players continue gambling to mimic this feeling. While this is concerning, most people can
control their gambling activities, unlike the few who get carried away.
How Long Does the Pleasure Last?
As with many high pleasure activities, we may stop feeling the excitement of gambling after a
while. A good example is playing video games on your phone or listening to your favourite song.
After some time, the excitement at the beginning wanes off, and we lose interest. Psychologists
agree that our brains react to gambling the same way.
Behavioural studies show that the brain builds tolerance to the abnormal dopamine release, so
it no longer reacts to it the same way. An in-depth explanation is that the pleasure points
become used to the influx of neurotransmitters and interpret it as a normal occurrence. So, the
rewards and pleasure become less effective.
However, if a player takes time off gambling after a few sessions, the brain can reset the
nervous system. If the same player gambles again, the brain will release dopamine as if it was
the first time. The player can feel the winning sensation again. Gambling at isolated periods has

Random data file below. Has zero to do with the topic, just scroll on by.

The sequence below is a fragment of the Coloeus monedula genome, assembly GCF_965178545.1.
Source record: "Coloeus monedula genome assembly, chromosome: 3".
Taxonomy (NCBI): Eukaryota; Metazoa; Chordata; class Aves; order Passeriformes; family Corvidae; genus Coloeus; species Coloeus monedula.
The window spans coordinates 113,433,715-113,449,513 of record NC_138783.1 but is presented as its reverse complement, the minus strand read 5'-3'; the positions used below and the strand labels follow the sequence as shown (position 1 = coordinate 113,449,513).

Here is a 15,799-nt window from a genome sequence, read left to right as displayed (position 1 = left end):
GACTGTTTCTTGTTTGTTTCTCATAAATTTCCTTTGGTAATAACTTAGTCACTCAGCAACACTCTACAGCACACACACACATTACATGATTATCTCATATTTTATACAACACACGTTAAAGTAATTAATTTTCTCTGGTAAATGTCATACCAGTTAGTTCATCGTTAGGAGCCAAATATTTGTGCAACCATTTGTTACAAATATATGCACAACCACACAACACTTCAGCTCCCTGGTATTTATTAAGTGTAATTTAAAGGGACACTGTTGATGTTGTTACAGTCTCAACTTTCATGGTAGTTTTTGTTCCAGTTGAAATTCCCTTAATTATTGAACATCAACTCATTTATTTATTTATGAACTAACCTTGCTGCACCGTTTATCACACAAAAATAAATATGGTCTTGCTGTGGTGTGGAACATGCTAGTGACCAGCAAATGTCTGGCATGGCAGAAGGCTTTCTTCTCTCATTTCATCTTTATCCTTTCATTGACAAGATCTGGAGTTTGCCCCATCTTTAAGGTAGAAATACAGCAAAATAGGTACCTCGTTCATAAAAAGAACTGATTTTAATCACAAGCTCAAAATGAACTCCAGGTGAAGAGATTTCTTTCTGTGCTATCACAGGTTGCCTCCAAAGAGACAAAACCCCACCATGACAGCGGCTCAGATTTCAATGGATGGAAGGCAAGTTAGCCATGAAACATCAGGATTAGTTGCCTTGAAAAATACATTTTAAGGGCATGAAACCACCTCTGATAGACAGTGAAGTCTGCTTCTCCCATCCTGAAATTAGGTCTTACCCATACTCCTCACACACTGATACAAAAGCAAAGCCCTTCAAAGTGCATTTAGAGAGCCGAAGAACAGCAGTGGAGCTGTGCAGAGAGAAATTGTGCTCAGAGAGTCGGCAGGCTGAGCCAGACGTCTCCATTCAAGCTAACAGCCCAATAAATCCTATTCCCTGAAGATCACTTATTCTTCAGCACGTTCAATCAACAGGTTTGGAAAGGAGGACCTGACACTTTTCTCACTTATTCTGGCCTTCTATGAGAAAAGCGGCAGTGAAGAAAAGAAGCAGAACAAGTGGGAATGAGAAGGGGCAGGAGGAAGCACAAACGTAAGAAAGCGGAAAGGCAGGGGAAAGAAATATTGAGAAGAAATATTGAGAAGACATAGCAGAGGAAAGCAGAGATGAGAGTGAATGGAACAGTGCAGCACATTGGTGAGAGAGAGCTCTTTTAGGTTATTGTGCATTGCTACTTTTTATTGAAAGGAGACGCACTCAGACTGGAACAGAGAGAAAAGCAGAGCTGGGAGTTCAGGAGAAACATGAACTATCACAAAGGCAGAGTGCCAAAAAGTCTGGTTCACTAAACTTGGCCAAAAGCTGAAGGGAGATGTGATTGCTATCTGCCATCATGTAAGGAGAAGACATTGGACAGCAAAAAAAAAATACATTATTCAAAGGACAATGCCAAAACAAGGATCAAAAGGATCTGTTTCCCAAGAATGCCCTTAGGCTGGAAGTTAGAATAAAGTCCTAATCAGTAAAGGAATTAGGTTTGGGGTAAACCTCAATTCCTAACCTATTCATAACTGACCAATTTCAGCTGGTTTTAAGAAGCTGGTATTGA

shown this reaction that the brain doesn’t build a tolerance.
The End of Pleasure
The happy hormone’s efficiency is diluted when we continue playing at regular intervals, so the
pleasure wanes off. Psychoanalytical studies show that the dopamine circuit and receptors
become blunt from over stimulation. This results in a dopamine shortage that strikes out the
pleasure effect from the pain and pleasure outcome. So the brain reacts with negative feelings
to every gambling activity as it tries to reconfigure the initial settings.
Some of the most common symptoms of this reset are depression and numbness, among other
unpleasant side effects. To avoid the withdrawal symptoms, many players fall into a repetitive
cycle of gambling, trying to find the initial spark. However, because the brain has already built a
tolerance, the only way to go is down. Gambling cravings now take root, and the individual sees
continuing play as the only option. It’s hard to get back to the beginning or give up gambling